Editor’s note: The goal of the Academy’s Minority Ophthalmology Mentoring program is to increase diversity in ophthalmology by helping students underrepresented in medicine, such as African Americans and Latinos, become competitive ophthalmology residency applicants. Students accepted to the program receive one-on-one mentorship, guidance in medical career planning and a weekend of learning and networking opportunities at the Academy’s annual meeting.
Here, Marcia Carney, MD, describes her mentorship of Eve Bowers, a candidate for Doctor of Medicine in 2021 and participant at AAO 2018. Dr. Carney says the mentor-mentee relationship is a two-way street and reveals what Bowers has given back to her.
My mentee Eve Bowers continues to pursue ophthalmology as a career and is in a perpetual soar.
Beginning her third year of medical school and still surviving, Eve just published her first paper and is now submitting three more scientific articles for publication. She admits that the studies have been hard but never impossible. She is committed.
“It is what I really want to do,” Eve says.
As a Minority Ophthalmology Mentoring participant in 2018, Eve has tried to follow all possible recommendations from her school, from the Academy and beyond. She continues to make her steady climb.
When she was not getting all that she needed from my suggestions, I directed her to Keith Warren, MD, former chairman at Kansas and a former resident of mine at Virginia Commonwealth University. He is a retina specialist and mentor to all, including his son Alexis Warren, current resident at University of Iowa under chair Dr. Keith Carter. Dr. Warren followed the virtual mentoring handbook provided by the Academy and gave Eve suggestions on moving forward. The mentoring weave continues.
Eve is currently in good standing at the University of Pittsburgh with excellent grades. She earned honors in surgery, specialty care (ENT/ophthalmology) and honors in internal medicine, with a GPA close to 4.0. She is a candidate for Doctor of Medicine in 2021, receiving honors in ophthalmology, family medicine and internal medicine. She was awarded the Rabb-Venable Excellence in Research Award in 2018.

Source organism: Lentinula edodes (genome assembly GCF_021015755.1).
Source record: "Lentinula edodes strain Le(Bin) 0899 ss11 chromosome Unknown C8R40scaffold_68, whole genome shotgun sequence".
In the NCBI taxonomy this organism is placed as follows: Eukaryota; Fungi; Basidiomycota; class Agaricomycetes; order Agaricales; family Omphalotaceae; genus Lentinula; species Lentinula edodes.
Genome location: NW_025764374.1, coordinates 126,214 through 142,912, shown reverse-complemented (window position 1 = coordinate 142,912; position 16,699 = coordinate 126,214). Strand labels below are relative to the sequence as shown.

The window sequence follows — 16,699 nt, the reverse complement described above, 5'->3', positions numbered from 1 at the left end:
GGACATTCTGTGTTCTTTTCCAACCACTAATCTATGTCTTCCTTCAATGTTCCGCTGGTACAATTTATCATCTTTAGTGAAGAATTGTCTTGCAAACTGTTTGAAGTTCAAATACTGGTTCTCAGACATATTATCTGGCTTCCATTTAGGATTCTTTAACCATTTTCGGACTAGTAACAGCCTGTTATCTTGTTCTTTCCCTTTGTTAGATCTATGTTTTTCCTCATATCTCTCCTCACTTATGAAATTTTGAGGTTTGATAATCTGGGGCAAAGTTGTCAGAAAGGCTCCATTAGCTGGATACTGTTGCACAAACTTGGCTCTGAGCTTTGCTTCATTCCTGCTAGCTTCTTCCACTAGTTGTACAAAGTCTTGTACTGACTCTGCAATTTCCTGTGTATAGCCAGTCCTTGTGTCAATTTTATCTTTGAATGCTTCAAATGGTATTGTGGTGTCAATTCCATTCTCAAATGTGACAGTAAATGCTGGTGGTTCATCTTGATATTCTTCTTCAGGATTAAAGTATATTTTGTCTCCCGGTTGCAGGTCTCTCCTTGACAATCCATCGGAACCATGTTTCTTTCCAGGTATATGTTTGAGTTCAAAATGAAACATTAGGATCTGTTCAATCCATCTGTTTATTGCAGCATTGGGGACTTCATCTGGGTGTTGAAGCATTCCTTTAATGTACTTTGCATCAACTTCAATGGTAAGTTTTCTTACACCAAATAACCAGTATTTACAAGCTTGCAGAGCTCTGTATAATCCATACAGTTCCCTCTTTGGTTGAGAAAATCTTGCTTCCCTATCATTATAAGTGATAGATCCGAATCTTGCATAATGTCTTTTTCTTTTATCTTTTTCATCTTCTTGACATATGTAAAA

Eve’s brother, Levi, is one year behind her at University of Pittsburg School of Medicine. Both Eve and Levi like the idea of giving a senior ophthalmologist a little help with publications.
“We will help wherever we can,” says Eve, whose father is an ophthalmologist.
Eve edited my book review for this edition of Scope on Malcolm Gladwell’s “Talking to Strangers,” and Levi helped me with editing and writing the book review for the fall edition of Scope on Malcolm Gladwell’s “Blink.”
This is one way ophthalmology students and residents in any level of training or practice help to keep us senior ophthalmologists current and ready to teach and train.
Marcia D. Carney, MD, (right) with medical students who participated in the Academy’s Minority Mentoring program.
It literally takes a village to mentor a student or resident. The Academy and the Association of University Professors of Ophthalmology’s mentoring support have been monumental in their development.
The students and residents are the best of the best. They are the Academy’s “Top Gun.” They make the mentoring commitment a delight, a task worth undertaking. They definitely keep the senior ophthalmologists awake and moving.
To learn how to become a mentor or learn more about the program, visit aao.org/minority-mentoring.